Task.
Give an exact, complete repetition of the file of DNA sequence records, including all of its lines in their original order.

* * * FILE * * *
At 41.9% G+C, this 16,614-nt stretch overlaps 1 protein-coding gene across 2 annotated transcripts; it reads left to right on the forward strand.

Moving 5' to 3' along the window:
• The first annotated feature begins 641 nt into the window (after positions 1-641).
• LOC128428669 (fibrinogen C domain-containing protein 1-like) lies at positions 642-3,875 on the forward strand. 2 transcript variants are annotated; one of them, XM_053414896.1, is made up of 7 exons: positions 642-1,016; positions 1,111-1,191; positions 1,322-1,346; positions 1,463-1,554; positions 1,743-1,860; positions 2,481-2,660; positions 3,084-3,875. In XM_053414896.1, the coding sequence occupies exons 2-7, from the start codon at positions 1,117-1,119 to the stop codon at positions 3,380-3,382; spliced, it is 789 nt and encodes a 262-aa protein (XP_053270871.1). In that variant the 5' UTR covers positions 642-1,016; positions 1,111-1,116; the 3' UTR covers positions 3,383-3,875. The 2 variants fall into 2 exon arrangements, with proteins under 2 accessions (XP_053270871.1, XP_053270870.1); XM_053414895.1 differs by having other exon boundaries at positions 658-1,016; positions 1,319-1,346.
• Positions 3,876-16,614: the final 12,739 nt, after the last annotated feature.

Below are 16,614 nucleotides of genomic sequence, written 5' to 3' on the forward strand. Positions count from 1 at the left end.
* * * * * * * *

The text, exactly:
At 41.9% G+C, this 16,614-nt stretch overlaps 1 protein-coding gene across 2 annotated transcripts; it reads left to right on the forward strand.

Moving 5' to 3' along the window:
• The first annotated feature begins 641 nt into the window (after positions 1-641).
• LOC128428669 (fibrinogen C domain-containing protein 1-like) lies at positions 642-3,875 on the forward strand. 2 transcript variants are annotated; one of them, XM_053414896.1, is made up of 7 exons: positions 642-1,016; positions 1,111-1,191; positions 1,322-1,346; positions 1,463-1,554; positions 1,743-1,860; positions 2,481-2,660; positions 3,084-3,875. In XM_053414896.1, the coding sequence occupies exons 2-7, from the start codon at positions 1,117-1,119 to the stop codon at positions 3,380-3,382; spliced, it is 789 nt and encodes a 262-aa protein (XP_053270871.1). In that variant the 5' UTR covers positions 642-1,016; positions 1,111-1,116; the 3' UTR covers positions 3,383-3,875. The 2 variants fall into 2 exon arrangements, with proteins under 2 accessions (XP_053270871.1, XP_053270870.1); XM_053414895.1 differs by having other exon boundaries at positions 658-1,016; positions 1,319-1,346.
• Positions 3,876-16,614: the final 12,739 nt, after the last annotated feature.

Below are 16,614 nucleotides of genomic sequence, written 5' to 3' on the forward strand. Positions count from 1 at the left end.